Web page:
2024 Porsche 718 Spyder RS to Make 493 Glorious Open-Air Horsepower
Porsche revealed the 718 Spyder RS, the most aggressive Boxster model to date.
The new Spyder RS will share the illustrious 4.0-liter six-cylinder from the 911 GT3 and 718 Cayman GT4 RS and will produce 493 horsepower and 331 pound-feet of torque.
The Spyder RS will carry a starting price tag of $162,150 when it begins arriving at dealerships in the spring of 2024.
Get your earplugs ready, then think better and throw them out, because Porsche has just announced the 2024 718 Spyder RS, the most aggressive Boxster model ever. Sourcing its 4.0-liter flat-six engine straight out of the 911 GT3 and 718 Cayman GT4 RS, the Spyder RS will be a naturally aspirated symphony.
Open Air, 9000 RPM, 493 HP
We've been hearing rumors about a GT4 RS equivalent for some time, but now Porsche has confirmed it. In addition to the Spyder RS being a droptop, there are a few key differences, but Porsche assures in its press materials that the powertrains are identical. The 4.0-liter six-cylinder revs up to 9000 rpm and produces 493 horsepower and 331 pound-feet of torque. That gives it a 79-hp advantage over the already powerful 718 Spyder.
Like every other modern Porsche with the RS designation, the Spyder RS will only be available with Porsche's seven-speed PDK automatic transmission. Just like in the Cayman, the ratios have been shortened to improve acceleration. According to Porsche, the new RS will match the Cayman's on-paper claim of a 3.2-second time to 60 mph. We reckon those are conservative estimates and think the new RS will manage closer to the 2.8-second time we recorded in our testing of the GT4 RS last spring.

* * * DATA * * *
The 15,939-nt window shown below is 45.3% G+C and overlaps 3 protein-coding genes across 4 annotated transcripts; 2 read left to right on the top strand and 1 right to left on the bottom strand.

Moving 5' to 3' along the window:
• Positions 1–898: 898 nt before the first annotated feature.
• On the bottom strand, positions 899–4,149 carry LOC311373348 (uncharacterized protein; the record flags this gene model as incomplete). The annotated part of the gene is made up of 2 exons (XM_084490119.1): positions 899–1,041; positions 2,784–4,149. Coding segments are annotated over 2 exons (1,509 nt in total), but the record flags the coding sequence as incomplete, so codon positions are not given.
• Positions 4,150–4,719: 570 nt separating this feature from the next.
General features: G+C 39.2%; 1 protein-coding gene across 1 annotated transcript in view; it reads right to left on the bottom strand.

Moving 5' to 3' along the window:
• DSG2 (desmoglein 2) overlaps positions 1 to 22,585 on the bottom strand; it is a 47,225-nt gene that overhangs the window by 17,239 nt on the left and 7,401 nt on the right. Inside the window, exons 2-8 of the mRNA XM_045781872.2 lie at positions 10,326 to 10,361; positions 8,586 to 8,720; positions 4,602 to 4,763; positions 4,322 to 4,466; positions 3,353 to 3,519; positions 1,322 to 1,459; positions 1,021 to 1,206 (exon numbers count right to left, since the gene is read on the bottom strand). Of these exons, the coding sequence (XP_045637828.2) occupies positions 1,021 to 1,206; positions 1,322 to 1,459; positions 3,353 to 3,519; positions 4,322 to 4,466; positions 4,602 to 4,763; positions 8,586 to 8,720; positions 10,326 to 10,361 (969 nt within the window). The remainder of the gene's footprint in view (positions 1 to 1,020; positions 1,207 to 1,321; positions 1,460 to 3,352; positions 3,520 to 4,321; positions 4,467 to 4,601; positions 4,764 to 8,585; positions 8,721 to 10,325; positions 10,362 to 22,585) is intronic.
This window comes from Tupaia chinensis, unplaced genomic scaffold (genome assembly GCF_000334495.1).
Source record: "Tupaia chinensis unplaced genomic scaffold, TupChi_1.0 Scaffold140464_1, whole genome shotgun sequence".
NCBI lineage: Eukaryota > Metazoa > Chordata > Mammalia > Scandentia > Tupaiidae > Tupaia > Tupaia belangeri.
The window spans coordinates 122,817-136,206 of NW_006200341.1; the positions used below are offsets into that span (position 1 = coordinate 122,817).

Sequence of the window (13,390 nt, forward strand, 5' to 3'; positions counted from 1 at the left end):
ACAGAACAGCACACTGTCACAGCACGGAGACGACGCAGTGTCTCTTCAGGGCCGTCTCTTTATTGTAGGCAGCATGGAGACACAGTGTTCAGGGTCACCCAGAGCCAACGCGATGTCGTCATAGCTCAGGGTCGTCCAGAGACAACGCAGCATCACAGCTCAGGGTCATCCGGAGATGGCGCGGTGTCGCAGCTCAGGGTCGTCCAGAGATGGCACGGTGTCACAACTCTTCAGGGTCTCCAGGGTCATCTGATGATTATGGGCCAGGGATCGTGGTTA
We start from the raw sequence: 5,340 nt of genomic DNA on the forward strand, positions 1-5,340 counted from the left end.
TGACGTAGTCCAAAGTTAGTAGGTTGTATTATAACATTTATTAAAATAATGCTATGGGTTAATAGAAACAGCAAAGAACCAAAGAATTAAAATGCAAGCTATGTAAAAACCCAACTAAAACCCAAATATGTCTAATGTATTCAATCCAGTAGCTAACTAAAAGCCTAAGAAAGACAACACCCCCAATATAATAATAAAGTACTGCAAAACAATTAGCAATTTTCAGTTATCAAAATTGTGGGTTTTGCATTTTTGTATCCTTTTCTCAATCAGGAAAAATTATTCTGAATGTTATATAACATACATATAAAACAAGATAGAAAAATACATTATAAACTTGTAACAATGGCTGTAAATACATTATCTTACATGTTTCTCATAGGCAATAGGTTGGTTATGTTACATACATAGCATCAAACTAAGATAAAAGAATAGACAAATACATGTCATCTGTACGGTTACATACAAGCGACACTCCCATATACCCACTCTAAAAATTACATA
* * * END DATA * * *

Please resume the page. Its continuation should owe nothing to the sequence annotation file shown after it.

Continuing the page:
The chassis of the new RS is a blend between the Cayman GT4 RS and the 718 Spyder. It comes standard with Porsche Active Suspension Management along with sport calibration, and has been lowered by 1.2 inches. It features a mechanical limited-slip differential at the rear, as well as ball-jointed suspension mountings and 20-inch center locking forged alloy wheels. Compared to the GT4 RS, the spring and damper rates have been reduced, something that will likely hurt lap times, but it's also what Porsche describes as "a more relaxed, characteristically convertible-style setup."
The front end of the new RS is designed to be nearly identical to the front of the GT4 RS with a slightly shorter carbon-fiber-reinforced plastic splitter at the front to account for the lack of a wing at the rear. Instead, an enlarged and reshaped ducktail spoiler helps with downforce at the rear.
Upgrading to the Weissach package leads to even more weight savings. The front hood, door mirror caps, upper and lower side air intakes, and Gurney flap on the duckbill are all swapped for carbon-fiber replacements. The Weissach package also includes a titanium exhaust Porsche says is inspired by the limited-edition 935 from 2018.
Intentional Weight Savings
As this is an RS model, Porsche was keenly focused on saving weight. That means fabric door straps instead of interior handles. Furthermore, when the weather gets nice and drivers want to enjoy their Spyder RS correctly (with the top down), they need to manually lower the soft top. Of course, weather non-permitting, that means getting out of the car and scurrying to and fro to get it secured in place again. The whole top weighs just over 40 pounds and shaves 16 pounds compared with the weight of the standard Spyder.
Once it begins arriving at dealerships in spring 2024, the new Spyder RS will carry a starting price tag of $162,150. Porsche plans to hold the public premiere for the car at a celebration in June before it makes an appearance at the Goodwood Festival of Speed. That's a roughly $20,000 premium over the starting price of the Cayman GT4 RS equivalent, though Porsche has always been good at getting customers to pay more for less.
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